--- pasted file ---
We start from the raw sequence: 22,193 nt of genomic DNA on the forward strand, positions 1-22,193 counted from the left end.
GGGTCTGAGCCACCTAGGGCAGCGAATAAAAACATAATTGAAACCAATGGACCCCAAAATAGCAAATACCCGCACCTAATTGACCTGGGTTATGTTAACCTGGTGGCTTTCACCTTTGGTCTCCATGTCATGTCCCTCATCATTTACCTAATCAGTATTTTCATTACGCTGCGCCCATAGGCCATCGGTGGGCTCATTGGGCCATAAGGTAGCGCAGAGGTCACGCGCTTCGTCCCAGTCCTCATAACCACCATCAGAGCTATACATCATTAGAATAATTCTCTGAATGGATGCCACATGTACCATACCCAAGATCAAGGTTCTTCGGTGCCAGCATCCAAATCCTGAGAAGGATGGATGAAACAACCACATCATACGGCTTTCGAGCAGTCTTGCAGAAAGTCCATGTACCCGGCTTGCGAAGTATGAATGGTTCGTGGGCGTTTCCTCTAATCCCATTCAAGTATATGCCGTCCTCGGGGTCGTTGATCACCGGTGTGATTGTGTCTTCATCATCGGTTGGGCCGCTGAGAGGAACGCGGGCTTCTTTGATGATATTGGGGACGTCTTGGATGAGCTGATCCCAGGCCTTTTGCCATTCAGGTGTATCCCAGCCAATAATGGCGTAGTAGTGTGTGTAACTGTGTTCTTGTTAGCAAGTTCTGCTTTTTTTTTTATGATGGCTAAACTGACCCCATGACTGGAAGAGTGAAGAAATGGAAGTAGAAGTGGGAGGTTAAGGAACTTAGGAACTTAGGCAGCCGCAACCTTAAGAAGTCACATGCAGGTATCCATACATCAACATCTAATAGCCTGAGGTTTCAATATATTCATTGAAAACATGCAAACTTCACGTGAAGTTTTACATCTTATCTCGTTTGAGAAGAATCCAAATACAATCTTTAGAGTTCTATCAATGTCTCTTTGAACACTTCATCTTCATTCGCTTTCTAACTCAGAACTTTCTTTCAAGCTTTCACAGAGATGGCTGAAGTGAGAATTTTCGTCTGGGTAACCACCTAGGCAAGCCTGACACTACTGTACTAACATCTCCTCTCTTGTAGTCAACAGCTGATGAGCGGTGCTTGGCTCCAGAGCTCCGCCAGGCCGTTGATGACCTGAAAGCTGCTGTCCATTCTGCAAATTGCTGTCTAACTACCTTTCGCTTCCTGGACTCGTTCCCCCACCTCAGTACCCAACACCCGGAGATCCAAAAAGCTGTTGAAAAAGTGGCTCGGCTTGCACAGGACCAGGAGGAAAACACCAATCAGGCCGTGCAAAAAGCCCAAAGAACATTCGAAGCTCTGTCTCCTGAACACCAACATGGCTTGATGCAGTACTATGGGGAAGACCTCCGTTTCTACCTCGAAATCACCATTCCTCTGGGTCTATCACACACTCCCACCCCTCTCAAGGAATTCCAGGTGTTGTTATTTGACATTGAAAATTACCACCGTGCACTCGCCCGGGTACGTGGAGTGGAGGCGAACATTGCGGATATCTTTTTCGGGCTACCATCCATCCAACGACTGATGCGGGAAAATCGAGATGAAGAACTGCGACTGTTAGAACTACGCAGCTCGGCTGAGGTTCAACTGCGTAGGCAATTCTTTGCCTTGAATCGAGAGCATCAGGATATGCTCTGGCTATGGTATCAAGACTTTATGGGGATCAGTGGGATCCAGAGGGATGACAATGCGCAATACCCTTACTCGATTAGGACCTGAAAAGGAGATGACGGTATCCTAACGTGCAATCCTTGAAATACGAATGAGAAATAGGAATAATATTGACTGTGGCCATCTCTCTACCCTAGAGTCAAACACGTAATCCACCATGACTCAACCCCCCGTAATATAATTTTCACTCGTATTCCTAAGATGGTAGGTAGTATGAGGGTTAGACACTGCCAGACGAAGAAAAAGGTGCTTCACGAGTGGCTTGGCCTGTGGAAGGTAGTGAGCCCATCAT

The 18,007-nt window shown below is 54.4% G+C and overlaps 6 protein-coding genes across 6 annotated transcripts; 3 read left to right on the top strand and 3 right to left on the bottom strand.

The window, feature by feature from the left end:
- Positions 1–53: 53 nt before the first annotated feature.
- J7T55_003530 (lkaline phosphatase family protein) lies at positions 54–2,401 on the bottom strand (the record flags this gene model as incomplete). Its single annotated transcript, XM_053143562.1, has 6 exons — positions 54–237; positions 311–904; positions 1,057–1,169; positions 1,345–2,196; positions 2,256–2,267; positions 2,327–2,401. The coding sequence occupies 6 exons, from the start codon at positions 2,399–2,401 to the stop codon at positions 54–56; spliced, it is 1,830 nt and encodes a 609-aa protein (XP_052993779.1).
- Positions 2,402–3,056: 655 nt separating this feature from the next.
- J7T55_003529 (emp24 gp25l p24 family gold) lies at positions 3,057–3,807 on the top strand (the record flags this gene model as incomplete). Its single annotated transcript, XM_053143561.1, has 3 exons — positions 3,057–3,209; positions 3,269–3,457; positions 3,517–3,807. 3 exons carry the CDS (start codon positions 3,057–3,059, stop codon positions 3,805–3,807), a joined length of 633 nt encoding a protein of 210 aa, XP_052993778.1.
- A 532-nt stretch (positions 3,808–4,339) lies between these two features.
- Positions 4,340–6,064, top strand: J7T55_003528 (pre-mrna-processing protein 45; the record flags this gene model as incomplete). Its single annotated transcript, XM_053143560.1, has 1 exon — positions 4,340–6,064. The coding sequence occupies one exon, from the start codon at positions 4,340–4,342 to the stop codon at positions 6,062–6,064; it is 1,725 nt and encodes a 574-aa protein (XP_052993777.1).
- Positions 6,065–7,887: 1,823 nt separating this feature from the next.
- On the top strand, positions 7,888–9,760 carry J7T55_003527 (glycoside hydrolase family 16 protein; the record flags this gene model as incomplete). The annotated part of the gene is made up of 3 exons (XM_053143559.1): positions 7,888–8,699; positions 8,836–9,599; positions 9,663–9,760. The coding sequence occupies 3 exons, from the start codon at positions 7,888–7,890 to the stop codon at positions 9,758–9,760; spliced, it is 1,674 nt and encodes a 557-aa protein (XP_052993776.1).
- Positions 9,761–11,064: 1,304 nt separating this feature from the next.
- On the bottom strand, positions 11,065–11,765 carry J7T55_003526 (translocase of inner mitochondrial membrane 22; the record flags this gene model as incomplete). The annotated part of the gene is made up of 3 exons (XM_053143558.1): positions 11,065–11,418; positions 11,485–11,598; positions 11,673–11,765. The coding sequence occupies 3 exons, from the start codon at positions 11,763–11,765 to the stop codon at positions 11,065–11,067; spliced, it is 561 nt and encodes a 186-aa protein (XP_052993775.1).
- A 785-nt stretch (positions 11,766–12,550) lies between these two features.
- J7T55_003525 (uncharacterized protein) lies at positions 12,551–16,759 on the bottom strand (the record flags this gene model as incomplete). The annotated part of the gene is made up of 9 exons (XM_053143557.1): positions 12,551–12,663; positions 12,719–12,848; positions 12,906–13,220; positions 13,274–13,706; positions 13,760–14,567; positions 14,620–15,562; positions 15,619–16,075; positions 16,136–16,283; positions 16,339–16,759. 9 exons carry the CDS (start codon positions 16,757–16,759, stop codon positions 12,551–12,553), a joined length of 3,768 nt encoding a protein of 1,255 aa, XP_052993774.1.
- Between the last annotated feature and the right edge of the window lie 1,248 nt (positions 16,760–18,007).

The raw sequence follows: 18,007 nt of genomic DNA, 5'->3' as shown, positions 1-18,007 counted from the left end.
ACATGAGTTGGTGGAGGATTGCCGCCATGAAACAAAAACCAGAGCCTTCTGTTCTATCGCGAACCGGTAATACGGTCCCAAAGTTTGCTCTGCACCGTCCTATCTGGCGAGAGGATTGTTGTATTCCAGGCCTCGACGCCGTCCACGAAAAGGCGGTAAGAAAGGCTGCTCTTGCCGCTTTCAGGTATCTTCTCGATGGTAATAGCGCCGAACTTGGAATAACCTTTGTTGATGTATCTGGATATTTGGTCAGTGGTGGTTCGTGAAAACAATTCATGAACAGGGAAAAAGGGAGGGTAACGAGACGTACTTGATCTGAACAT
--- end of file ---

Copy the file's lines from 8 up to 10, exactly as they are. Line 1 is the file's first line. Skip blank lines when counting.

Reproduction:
- J7T55_003529 (emp24 gp25l p24 family gold) lies at positions 3,057–3,807 on the top strand (the record flags this gene model as incomplete). Its single annotated transcript, XM_053143561.1, has 3 exons — positions 3,057–3,209; positions 3,269–3,457; positions 3,517–3,807. 3 exons carry the CDS (start codon positions 3,057–3,059, stop codon positions 3,805–3,807), a joined length of 633 nt encoding a protein of 210 aa, XP_052993778.1.
- A 532-nt stretch (positions 3,808–4,339) lies between these two features.
- Positions 4,340–6,064, top strand: J7T55_003528 (pre-mrna-processing protein 45; the record flags this gene model as incomplete). Its single annotated transcript, XM_053143560.1, has 1 exon — positions 4,340–6,064. The coding sequence occupies one exon, from the start codon at positions 4,340–4,342 to the stop codon at positions 6,062–6,064; it is 1,725 nt and encodes a 574-aa protein (XP_052993777.1).